In 1914, Babinski coined the term now used, anosognosia, to describe these cases in which people are physically or neurologically impaired, sometimes grossly, yet fail to recognize the depth or even the existence of their impairment (Redlich & Dorsey, 1945).

According to Dunning, It is not that people performing poorly fail to recognize their incompetence. Instead, our argument is that people performing poorly cannot be expected to recognize their ineptitude.

They are simply not in a position to know that they are doing badly. The ability to recognize the depth of their inadequacies is beyond them. Much like certain types of brain damage prevent sufferers from recognizing their blindness or paralysis, incompetence places people in a state of anosognosia that makes it very difficult, and at times impossible, for sufferers to to gain insight into how impaired their intellectual and social skills are.

The reason incompetent individuals cannot be expected to recognize their deficits is that they are doubly cursed: In many areas of life, the skills necessary to produce competent responses to the outside world are also the exact same skills needed to recognize whether one acted competently.

Consider the skill of constructing a logically sound argument. To produce a sound argument, one needs adequate knowledge of the sometimes subtle and tricky rules of logic. One has to know what a logical argument looks like and know how to avoid the common pitfalls into which people stumble. But now consider the task of judging the soundness of an argument. To be an adequate judge, one once again needs to possess a comprehensive and nuanced knowledge of the rules of logical reasoning. The act of judging the logic of an argument draws on the very same skills as the act of producing an argument.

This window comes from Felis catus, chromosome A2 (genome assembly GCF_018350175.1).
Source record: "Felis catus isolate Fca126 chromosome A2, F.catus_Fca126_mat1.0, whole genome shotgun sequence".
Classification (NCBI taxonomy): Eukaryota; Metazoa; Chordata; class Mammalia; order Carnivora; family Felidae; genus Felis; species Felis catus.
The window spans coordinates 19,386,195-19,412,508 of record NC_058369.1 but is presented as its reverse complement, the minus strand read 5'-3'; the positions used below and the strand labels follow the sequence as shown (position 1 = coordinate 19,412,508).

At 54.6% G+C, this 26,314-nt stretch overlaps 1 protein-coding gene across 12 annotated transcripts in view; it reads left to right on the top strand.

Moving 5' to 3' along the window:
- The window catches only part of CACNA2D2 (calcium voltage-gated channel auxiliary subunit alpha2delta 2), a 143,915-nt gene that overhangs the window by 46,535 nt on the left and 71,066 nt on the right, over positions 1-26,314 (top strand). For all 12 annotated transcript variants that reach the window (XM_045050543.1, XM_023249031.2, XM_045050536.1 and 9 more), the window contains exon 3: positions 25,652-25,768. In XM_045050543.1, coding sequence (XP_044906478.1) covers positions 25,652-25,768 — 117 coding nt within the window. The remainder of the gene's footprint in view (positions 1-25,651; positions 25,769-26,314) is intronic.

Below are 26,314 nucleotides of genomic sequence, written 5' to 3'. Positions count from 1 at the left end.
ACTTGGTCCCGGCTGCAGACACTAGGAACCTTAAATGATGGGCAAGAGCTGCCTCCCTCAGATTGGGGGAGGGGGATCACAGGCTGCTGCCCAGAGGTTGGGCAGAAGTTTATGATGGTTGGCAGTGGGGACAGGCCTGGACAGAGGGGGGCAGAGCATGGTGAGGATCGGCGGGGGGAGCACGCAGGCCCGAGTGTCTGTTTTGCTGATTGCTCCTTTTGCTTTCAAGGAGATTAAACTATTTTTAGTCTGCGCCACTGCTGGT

In the Contranian’s Guide to Leadership, Steven B. Sample wrote:

The average person suffers from three delusions:

  • That he is a good driver
  • That he has a good sense of humor
  • That he is a good listener

All the best in your quest to get better. Don’t Settle: Live with Passion.